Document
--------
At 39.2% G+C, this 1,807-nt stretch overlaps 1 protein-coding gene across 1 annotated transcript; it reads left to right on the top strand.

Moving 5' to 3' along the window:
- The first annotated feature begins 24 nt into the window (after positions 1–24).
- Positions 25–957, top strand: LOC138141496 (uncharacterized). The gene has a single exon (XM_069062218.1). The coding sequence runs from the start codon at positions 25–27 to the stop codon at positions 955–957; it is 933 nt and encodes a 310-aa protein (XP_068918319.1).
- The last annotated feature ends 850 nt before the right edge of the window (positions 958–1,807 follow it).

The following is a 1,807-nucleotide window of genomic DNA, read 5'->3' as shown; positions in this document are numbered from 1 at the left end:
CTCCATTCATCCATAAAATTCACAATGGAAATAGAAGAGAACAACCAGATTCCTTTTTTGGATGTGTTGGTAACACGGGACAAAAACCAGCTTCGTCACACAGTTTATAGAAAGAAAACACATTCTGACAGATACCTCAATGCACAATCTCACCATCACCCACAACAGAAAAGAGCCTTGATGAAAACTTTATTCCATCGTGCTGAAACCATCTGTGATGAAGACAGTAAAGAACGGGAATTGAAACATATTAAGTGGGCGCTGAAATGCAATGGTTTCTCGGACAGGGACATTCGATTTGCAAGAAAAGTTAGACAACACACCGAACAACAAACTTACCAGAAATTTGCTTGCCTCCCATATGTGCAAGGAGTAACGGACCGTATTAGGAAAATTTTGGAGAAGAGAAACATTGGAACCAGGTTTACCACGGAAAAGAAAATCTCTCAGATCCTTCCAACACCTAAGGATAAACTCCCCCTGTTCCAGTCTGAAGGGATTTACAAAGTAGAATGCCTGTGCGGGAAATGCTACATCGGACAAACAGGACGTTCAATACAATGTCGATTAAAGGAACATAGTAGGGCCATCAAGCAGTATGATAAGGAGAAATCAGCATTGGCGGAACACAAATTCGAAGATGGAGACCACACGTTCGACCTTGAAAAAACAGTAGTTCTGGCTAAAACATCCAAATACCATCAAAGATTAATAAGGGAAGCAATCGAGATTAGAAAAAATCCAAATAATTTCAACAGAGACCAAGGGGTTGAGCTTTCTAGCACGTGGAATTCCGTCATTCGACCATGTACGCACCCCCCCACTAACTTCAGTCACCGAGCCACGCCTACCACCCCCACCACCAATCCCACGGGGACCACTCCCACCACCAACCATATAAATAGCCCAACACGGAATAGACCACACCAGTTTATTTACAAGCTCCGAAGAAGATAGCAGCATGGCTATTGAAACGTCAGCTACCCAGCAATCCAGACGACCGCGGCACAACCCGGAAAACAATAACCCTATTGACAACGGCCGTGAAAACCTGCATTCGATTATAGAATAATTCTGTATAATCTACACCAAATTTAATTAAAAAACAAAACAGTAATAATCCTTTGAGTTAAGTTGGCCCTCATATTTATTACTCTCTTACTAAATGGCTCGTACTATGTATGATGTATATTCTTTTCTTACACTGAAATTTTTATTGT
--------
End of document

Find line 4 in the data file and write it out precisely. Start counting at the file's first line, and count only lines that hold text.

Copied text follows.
- Positions 25–957, top strand: LOC138141496 (uncharacterized). The gene has a single exon (XM_069062218.1). The coding sequence runs from the start codon at positions 25–27 to the stop codon at positions 955–957; it is 933 nt and encodes a 310-aa protein (XP_068918319.1).